Sadly since then, instead of witnessing an evolution we have been served decades of 'devolution' in sound quality in exchange for a myriad of mumbo-jumbo numbers with admittedly more convenience but reciprocally a flawed corporate mentality that louder equals better and sells greater; the aforementioned record numbers should put that inept theory to shame. But 'corporates' alone are not solely responsible for this futile fiasco of 'brick wall mud' thrust upon us. For too long, the new - net - generation of musicians had convinced themselves and -- for quite some time it seemed -- their audience; that gone were the days when you needed a real hard-wired studio with experienced engineers and educated ears positioning great mics around professional musicians. I mean 'who needs them when you've got your own software DAW and free fancy plug-ins, right?' Just 'crank up that limiter' and hit REC! Too a certain degree, I can understand their wanting to cut out the middle man; don't we all at some point? Unfortunately we have seen or rather heard all too well the dreadful consequences landing on our platters and unfolding between the speakers.

But lo and behold it seems like we have been granted a sonic saviour. And no, it is not some 'oldie' audiophile favourite like Donald Fagen leading the way, but rather Daft Punk! That's right, the same French duo, better known for their repetitive synthetic loops and heavy vocoder use, have just completed one of the most ambitious musical-sonic projects of the last 30 years. Like many, I discovered the masked duo- - consisting of Thomas Bangalter and Guy-Manuel de Homem-Christo - upon their 1997 debut LP Homework [Virgin V 2821] a mélange of accessible house and 'poppish' techno that sprouted two megahits: "Da Funk" and "Around the World". Heavily synthesized with 'gritty' treble textures, it nonetheless featured an interesting punchy kick and bass line foundation; enough so to still find it available at high fidelity shows many years later and solidifying its semi-audiophile credentials.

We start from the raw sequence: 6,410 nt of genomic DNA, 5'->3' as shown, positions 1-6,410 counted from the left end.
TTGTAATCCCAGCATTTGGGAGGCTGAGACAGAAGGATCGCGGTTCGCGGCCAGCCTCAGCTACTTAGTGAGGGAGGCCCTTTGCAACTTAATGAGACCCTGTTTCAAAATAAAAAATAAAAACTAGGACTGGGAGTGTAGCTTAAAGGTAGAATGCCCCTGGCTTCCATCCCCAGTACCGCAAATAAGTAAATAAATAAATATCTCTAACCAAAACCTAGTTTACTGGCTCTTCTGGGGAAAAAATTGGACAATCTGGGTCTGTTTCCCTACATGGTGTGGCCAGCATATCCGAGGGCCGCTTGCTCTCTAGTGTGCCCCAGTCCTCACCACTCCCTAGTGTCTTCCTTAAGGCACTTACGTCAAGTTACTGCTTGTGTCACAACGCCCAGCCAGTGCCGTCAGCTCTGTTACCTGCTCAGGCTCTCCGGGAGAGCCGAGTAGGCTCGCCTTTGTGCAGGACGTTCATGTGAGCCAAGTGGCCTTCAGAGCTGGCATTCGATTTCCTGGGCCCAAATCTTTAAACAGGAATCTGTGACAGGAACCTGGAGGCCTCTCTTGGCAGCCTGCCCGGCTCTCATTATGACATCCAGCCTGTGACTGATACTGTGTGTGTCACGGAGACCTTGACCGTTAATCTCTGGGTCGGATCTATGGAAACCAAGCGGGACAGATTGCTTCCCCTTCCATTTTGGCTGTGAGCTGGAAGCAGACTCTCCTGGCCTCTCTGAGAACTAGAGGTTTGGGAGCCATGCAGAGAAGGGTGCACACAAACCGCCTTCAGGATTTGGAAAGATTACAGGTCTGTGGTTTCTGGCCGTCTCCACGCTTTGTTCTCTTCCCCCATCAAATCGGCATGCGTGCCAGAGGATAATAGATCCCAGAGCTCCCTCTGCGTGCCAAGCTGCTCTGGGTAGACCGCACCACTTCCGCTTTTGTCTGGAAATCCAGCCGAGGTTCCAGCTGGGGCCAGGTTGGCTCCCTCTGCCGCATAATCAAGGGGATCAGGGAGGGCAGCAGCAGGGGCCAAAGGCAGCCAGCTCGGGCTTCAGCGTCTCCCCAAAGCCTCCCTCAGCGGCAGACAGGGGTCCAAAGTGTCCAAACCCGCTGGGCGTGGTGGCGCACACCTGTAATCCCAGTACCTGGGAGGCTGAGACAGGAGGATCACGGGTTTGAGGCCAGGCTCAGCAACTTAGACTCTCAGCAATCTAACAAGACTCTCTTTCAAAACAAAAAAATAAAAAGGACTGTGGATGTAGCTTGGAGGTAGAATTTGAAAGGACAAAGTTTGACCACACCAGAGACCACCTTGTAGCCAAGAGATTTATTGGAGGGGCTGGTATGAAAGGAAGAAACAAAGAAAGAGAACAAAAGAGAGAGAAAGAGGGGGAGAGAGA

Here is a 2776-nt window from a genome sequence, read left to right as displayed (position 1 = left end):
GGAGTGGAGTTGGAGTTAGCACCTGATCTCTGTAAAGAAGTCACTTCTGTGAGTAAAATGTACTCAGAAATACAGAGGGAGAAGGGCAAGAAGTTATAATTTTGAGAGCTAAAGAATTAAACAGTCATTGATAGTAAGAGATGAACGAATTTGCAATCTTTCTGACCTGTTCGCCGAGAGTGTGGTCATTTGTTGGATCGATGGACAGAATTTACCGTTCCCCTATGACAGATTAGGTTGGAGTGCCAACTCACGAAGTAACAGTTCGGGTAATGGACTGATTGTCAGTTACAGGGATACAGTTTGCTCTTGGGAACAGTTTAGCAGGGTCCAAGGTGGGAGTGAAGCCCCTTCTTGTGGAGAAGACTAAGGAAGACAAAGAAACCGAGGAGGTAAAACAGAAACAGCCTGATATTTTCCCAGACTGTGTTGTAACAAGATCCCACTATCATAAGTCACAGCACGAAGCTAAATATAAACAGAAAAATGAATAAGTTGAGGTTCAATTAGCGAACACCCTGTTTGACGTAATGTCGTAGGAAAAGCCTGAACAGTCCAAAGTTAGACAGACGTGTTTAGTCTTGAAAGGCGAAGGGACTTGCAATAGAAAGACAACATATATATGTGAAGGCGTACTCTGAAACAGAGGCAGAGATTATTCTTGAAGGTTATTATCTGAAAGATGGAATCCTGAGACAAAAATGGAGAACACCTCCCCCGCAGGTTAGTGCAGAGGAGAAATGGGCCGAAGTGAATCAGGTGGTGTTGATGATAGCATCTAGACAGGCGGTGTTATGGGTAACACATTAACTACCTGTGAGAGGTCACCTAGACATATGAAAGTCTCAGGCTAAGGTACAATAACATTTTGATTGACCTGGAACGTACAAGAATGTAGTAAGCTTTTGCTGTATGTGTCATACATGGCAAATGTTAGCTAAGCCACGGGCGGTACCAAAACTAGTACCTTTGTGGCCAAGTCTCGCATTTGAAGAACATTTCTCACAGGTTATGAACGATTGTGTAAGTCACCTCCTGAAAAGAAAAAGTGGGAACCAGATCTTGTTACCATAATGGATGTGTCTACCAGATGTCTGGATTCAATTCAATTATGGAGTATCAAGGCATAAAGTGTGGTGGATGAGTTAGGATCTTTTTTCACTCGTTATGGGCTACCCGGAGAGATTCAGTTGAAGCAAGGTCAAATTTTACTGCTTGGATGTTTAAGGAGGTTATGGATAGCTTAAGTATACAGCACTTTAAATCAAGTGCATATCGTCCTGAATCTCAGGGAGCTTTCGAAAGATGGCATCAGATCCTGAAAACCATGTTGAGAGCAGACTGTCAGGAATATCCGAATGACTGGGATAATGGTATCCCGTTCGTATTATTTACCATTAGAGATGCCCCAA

I must confess that I kind of loss track of their two following albums Discovery [Virgin V2940] and Human After All [Virgin LP-V 2996] though certainly not so with this latest release -- Random Access Memories. Long in the making and financially 'outrageous' especially in this day and age of rampant accessible downloading, it took vision, 'guts' and loads of cash -- around one million is hinted at - to create RAM. It also helped to reach out to some of the biggest names in the music industry, past and present: People like Giorgio Moroder, Nile Rodgers, Paul Williams and Pharell Williams to name a few. Add to that a full orchestra consisting of strings, woodwinds and choir! Now when is the last time you saw that on a 'pop' album?